Insights December 2016
Open Letter

Emotional Courage: Reversing Gravitational Pulls That Subvert Real System Change

Hugh MacLeod

As we pause publishing “open letters” for the holiday season before re-launching with new open letters in January 2017, it is fitting to reference a passage from the first open letter in this series… “When I think about the future of Canadian healthcare, I wonder, ‘What would Tommy Douglas think?”  As the father of universal healthcare and a staunch social advocate for Canadians, I would love to hear his perspective on today’s dynamic and challenging times.” 

Today we have:

  • Hundreds of provincial and national councils, institutes, associations, agencies etc. with mandates to lead improvement efforts
  • Library shelves stacked with research studies, books, articles and papers on healthcare leadership and transformation
  • Inboxes with course and work shop materials from the leadership development and transformation industry
  • Boardrooms with transformative ideas
  • Leadership change conferences and symposiums filled with brilliant minds
  • Improvement insights from care providers
  • Patient-centered care experiences from family members, and
  • Contracts with consultants for analysis and tools to improve and transform healthcare

Why it is difficult to have performance improvement changes in healthcare notwithstanding the availability of financial firepower, requisite skills, influence and determination? The answer is a know-do gap ~ the significant difference between knowledge on leadership and what the leaders do. It is known that managers thrive on a multi-dimensional chessboard with new objectives, policies, divergence, and participants. Their acts always relate to conflicts, priorities misplacement, the state of affairs in fights, and opinion battles. The audacity of emotions is the most difficult thing in leadership. It drives their tendency to experience certain phenomena such as risk, discomfort, and doubt that accompany decisions taken by leaders.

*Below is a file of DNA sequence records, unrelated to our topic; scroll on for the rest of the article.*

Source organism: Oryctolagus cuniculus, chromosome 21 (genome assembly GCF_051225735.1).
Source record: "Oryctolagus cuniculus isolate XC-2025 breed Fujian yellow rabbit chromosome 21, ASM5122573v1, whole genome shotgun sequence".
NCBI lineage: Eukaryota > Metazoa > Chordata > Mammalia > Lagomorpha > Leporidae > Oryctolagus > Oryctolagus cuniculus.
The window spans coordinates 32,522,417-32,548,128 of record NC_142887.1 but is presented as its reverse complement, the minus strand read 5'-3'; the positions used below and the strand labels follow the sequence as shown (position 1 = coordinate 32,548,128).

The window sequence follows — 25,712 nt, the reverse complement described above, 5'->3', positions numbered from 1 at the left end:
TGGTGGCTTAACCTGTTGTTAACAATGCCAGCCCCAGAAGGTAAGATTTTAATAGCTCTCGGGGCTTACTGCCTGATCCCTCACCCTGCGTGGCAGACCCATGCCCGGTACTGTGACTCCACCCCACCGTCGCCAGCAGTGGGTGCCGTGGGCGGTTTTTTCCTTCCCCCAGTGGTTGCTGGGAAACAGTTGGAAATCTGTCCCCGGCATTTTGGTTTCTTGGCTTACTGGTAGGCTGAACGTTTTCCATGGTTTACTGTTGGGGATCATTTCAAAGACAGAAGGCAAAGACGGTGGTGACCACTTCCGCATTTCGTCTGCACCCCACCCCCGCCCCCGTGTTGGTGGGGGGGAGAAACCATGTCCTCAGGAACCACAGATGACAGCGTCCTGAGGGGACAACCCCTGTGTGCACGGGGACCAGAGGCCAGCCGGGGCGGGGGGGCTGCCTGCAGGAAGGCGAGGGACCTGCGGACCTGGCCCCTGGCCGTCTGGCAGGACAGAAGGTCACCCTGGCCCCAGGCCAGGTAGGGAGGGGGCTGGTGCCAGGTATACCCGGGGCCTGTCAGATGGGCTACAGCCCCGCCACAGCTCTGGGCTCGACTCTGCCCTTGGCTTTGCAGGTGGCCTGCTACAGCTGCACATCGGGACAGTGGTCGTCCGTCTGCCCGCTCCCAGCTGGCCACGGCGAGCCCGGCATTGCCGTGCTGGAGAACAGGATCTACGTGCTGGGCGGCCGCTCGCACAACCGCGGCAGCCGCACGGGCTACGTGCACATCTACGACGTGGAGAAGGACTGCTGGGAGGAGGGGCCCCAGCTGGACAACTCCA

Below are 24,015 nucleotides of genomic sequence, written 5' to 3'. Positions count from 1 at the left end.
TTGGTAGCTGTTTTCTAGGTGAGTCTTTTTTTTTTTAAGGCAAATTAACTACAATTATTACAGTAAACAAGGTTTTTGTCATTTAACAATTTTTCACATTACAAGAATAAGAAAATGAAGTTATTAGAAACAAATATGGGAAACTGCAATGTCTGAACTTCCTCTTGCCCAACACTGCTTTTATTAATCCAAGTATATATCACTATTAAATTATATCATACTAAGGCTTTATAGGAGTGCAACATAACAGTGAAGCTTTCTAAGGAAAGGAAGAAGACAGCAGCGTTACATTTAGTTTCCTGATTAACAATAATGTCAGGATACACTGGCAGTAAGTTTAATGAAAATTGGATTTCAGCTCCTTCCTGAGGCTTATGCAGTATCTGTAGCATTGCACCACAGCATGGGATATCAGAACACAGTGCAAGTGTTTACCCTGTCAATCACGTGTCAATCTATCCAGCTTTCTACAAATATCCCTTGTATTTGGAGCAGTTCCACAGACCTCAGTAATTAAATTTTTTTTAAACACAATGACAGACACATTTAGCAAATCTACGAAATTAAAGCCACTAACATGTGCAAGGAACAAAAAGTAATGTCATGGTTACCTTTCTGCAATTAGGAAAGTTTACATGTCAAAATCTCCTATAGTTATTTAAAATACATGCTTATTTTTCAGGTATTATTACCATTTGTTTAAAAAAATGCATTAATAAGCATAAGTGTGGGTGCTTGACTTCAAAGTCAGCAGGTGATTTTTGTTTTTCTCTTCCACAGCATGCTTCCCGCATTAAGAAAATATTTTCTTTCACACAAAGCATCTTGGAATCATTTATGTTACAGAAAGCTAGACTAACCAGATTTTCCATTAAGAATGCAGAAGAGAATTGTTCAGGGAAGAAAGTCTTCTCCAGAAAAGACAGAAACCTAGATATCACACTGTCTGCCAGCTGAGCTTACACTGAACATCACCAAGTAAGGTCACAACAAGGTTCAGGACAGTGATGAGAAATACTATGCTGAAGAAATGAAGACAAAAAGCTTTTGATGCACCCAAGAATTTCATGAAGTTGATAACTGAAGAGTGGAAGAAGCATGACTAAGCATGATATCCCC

Emotional bravery may mean keeping some distance from the rest while not necessarily detaching yourself from them. It means remaining firm in the face of doubt, being authoritative and putting up a productive response to political resistance. People look for confidence and anticipation of the readiness of the leaders to restore emotional bravery to the following three (3) interconnected areas:

1. Process structural advancement versus Tools

For the most part, Canadian healthcare is still defined by reports like the “commonwealth report” which basically report on and reinforce a “sickness model” versus a “wellness model.”  A model where hospitals with health specialists equipped with advanced healthcare equipment wait for patients to arrive.

People yearn for a medical care “wellness” system change. That transformation will only occur if there will be actual re-assessment of the health care processes. These processes include the place of care delivery, the healthcare specialist, and the amount of healthcare provided to the seekers. People like the shiny healthcare equipment and have channeled a substantial amount of resources to their improvements. However, the desired result will only be realized when a balance is struck between the tools’ significance and processes and the skills, talents and potentialities of all involved. With this rebalance we can overcome the intellectual, emotional and systemic barriers standing in the way of innovative care and wellness.

2. Interests

The current healthcare “sickness model” is a business that consists of a massive labour force worth billions of dollars. In addition, the “sickness” business has spawned ancillary partnership foundations, councils, institutes, agencies, associations etc., all with a mandate to promote the billion dollar business.  In addition, there have been billions of dollars spent on retrospective sunk cost investments on healthcare facilities including infrastructure. These successes set up a status quo mindset and passive aggressive behaviour that block or undermine work to develop or use innovative approaches to render upstream wellness changes. Many are either emotionally attached or more likely financially connected to the old models.